HPIV-3 is unique among the parainfluenza viruses in its propensity to infect young infants less than 6 months of age. LRI due to HPIV-3 causes approximately 20,000 infants and children to be hospitalized each year in the United States. About 40% of HPIV-3 infections in the first 12 months of life lead to bronchiolitis and pneumonia. It is second only to RSV as a cause of LRI in neonates and young infants. Although endemic throughout the world, this virus also occurs in spring epidemics in North America.
Recent molecular analyses of all four serotypes has revealed more antigenic and genetic heterogeneity than had been appreciated previously (K. J. Henrickson, “Monoclonal antibodies to human parainfluenza virus type 1 detect major antigenic changes in clinical isolates,”J. Infect. Dis. 164:1128-1134, 1991; K. J. Henrickson, et al., “Genetic variation and evolution of human parainfluenza virus type 1 hemagglutinin neuraminidase: Analysis of 12 clinical isolates,” J. Infect. Dis. 166:995-1005, 1992; K. Prinoski, et al., “Evolution of the fusion protein gene of human parainfluenza virus 3,” Virus Res. 22:55-69, 1992; M. Tsurudome, et al., “Extensive antigenic diversity among human parainfluenza type 2 virus isolates and immunological relationships among paramyxoviruses revealed by monoclonal antibodies,” Virology 171:38-48, 1989; T. I. Yorlova, et al., “Studies of natural population variability of parainfluenza viruses during their epidemic circulation,” Acta Virol. 25:64-70, 1991; K. L. van Wyke Coelingh, et al., “Antigenic variation in the hemagglutinin-neuraminidase protein of human parainfluenza type 3 virus,” Viroloqy 143:569-582, 1985; H. Komada, et al., “Strain variation in parainfluenza virus type 4, J. Gen. Virol. 71:1581-1583, 1990; H. Komada, et al., “Antigenic diversity of human parainfluenza virus type 1 isolates and their immunological relationship with Sendai virus revealed by monoclonal antibodies,” J. Gen. Virol. 73:875-884, 1992). It appears that all four major HPIV types have virus subgroups that have unique antigenic and genetic characteristics. This includes variability even within HPIV-4 subtypes (H. Komada, et al., supra, 1990). The evolution of these viruses appears to be similar in pattern to influenza B. Most HPIV strains have type-specific antigens that will react in polyclonal serologic testing as previously described. However, HPIV-1 and HPIV-3 have subgroups (A and B) showing progressive antigenic changes (K. J. Henrickson, supra, 1991; K. Prinoski, et al., supra, 1992). Furthermore, HPIV-1 strains isolated over the past 10 years show persistent antigenic and genetic differences compared to the 1957 type strain (K. J. Henrickson, supra, 1991; K. J. Henrickson, supra, 1992; H. Komada, et al., supra, 1992). Because of this, standard reference sera prepared to HPIV isolates from the 1950s, or antigen prepared from these same “type” strains, may not react in current serologic assays.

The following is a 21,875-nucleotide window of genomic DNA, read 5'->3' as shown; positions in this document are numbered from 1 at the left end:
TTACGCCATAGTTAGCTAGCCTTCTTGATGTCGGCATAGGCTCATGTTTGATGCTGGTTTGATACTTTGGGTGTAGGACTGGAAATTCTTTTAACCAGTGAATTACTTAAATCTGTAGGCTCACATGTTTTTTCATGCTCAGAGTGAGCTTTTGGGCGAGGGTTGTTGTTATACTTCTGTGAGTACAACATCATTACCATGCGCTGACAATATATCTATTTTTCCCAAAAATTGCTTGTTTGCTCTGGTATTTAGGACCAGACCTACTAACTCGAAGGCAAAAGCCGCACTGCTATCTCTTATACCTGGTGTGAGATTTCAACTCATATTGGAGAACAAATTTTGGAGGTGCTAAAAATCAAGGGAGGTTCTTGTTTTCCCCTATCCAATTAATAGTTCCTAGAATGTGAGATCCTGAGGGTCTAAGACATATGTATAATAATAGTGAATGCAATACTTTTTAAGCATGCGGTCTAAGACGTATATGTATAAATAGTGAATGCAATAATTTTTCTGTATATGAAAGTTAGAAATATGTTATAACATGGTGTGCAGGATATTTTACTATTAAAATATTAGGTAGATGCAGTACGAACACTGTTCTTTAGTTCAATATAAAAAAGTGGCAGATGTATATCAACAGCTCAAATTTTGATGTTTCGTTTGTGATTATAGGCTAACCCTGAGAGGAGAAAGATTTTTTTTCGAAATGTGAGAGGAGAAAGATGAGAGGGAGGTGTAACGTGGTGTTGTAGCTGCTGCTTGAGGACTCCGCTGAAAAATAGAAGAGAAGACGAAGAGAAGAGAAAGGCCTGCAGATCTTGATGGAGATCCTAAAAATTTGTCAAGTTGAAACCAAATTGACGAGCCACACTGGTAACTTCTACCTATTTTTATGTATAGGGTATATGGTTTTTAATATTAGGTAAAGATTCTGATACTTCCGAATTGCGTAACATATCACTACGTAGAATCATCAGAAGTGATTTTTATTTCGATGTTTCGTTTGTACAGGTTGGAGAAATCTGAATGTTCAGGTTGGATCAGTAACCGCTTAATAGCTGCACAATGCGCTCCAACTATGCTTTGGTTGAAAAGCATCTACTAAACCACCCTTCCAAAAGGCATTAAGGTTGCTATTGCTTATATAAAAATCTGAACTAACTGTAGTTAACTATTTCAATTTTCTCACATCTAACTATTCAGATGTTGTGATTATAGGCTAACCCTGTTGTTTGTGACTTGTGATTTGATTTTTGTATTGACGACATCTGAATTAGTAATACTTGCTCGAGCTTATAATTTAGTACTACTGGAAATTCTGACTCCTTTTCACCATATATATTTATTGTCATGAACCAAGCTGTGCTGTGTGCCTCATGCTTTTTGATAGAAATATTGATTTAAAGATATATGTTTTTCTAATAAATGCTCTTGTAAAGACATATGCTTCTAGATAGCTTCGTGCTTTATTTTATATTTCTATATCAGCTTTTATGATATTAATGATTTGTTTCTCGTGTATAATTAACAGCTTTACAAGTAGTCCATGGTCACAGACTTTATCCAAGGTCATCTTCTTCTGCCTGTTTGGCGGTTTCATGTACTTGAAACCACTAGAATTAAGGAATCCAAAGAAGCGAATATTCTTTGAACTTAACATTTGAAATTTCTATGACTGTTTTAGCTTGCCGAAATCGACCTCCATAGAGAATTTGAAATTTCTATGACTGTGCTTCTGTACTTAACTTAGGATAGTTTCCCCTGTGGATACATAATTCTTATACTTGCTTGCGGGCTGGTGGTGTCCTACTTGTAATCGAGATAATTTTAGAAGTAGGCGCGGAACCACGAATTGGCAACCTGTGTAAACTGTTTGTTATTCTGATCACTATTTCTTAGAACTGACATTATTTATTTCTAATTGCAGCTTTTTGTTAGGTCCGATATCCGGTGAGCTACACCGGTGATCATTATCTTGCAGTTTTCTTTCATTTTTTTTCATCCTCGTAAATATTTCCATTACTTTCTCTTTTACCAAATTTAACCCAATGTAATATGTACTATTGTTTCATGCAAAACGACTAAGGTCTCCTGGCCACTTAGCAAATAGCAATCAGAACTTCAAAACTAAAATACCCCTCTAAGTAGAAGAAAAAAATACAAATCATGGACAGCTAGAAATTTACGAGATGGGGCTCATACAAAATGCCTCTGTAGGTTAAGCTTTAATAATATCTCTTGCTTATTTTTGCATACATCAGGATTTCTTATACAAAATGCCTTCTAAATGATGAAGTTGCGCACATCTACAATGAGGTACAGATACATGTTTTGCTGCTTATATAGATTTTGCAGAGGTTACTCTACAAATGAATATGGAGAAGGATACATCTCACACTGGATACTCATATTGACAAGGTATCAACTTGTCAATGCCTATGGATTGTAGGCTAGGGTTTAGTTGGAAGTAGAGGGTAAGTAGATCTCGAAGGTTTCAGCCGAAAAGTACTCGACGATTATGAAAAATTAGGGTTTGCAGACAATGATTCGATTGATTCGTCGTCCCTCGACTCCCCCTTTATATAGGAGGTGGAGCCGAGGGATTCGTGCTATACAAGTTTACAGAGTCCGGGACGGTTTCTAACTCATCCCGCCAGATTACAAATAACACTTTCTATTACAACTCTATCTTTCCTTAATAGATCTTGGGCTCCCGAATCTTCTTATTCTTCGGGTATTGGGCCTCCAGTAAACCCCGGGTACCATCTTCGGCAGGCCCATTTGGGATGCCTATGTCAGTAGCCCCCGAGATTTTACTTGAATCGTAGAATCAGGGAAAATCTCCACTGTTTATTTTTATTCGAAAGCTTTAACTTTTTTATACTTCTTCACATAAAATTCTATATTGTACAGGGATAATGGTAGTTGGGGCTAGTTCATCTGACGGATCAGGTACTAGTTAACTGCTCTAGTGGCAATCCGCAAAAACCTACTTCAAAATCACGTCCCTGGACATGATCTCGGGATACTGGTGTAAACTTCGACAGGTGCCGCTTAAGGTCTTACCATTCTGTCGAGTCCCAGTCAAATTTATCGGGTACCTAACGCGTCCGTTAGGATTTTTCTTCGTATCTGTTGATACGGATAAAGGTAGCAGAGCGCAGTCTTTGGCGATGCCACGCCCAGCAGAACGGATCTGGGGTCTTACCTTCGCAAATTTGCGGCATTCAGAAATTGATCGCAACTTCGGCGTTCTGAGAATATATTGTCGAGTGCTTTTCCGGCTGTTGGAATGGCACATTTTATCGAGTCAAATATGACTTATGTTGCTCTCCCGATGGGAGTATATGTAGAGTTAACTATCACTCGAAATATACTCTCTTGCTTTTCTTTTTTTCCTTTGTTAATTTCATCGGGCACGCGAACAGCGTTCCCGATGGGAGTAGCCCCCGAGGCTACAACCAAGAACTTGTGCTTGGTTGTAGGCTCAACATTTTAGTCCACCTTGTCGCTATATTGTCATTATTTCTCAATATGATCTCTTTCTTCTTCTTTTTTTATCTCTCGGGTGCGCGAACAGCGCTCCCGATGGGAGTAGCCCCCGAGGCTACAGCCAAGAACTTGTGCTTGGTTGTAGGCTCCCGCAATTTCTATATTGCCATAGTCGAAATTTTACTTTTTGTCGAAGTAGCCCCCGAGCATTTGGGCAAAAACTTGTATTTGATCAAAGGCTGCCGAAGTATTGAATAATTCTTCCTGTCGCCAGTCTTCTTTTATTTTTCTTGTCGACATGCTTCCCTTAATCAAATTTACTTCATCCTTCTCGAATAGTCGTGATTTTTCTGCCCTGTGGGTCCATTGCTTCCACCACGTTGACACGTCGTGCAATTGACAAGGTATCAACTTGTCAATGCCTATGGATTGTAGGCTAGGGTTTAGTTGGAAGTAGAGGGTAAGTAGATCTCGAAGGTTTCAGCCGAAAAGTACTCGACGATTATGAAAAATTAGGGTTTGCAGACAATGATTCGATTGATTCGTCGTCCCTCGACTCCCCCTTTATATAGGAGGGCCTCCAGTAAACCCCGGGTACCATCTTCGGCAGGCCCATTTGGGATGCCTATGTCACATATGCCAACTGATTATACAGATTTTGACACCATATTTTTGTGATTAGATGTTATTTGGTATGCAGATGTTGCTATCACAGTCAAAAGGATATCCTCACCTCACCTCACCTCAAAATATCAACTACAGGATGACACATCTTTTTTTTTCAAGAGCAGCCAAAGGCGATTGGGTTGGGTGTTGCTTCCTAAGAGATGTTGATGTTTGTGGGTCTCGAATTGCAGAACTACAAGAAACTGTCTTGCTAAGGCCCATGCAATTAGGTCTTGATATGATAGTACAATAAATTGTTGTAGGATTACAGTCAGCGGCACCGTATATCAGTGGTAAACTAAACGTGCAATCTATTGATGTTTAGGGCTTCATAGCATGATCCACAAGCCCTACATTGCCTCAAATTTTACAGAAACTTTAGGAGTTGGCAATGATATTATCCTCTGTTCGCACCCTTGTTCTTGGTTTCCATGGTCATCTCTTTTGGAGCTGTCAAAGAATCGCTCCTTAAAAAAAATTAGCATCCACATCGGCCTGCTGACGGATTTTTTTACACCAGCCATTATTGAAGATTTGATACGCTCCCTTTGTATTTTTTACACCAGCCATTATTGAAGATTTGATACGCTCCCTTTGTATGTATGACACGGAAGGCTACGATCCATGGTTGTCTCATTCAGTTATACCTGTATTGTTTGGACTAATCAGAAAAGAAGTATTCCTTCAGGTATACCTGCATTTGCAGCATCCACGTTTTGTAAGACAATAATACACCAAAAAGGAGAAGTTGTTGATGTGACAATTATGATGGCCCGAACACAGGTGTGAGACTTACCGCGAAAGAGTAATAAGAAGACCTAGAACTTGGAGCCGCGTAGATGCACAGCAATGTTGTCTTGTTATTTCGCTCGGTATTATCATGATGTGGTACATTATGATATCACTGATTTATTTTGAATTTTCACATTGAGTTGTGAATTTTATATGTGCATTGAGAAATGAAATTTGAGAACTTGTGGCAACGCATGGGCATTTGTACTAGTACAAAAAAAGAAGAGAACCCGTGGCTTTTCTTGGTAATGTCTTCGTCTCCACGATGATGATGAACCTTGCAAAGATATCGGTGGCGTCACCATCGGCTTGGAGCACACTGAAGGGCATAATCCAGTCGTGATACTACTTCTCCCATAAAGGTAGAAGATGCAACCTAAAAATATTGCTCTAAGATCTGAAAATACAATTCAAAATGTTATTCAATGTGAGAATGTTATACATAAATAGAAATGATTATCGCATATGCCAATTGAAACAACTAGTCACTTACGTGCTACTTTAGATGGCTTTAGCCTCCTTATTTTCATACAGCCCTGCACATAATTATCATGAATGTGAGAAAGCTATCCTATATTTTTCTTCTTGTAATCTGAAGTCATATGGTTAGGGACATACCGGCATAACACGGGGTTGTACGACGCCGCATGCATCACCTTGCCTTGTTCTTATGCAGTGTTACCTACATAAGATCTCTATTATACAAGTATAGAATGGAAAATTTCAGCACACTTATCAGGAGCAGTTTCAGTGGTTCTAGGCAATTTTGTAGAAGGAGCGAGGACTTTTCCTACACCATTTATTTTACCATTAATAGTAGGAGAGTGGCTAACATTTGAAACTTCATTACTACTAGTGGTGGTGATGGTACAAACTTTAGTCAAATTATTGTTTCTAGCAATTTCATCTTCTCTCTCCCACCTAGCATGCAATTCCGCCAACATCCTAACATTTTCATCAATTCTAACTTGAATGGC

Detection methods for human parainfluenza viruses 1, 2 and 3 currently include standard viral culture of the suspected infected fluid or tissue. This is a slow and expensive process that may take up to ten days to isolate the virus, and in the best hands, may have a sensitivity of only 40-50%. Direct antigen detection using immunofluorescence is also available both in this country and throughout the world, but the detection rate for HPIV by this method is highly variable with sensitivities averaging only in the 50-70% range and specificities being in the 80- 90% range.